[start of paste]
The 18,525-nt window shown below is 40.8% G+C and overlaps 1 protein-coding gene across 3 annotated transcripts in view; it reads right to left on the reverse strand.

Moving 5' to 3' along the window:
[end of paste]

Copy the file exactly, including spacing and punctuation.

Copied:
The 18,525-nt window shown below is 40.8% G+C and overlaps 1 protein-coding gene across 3 annotated transcripts in view; it reads right to left on the reverse strand.

Moving 5' to 3' along the window: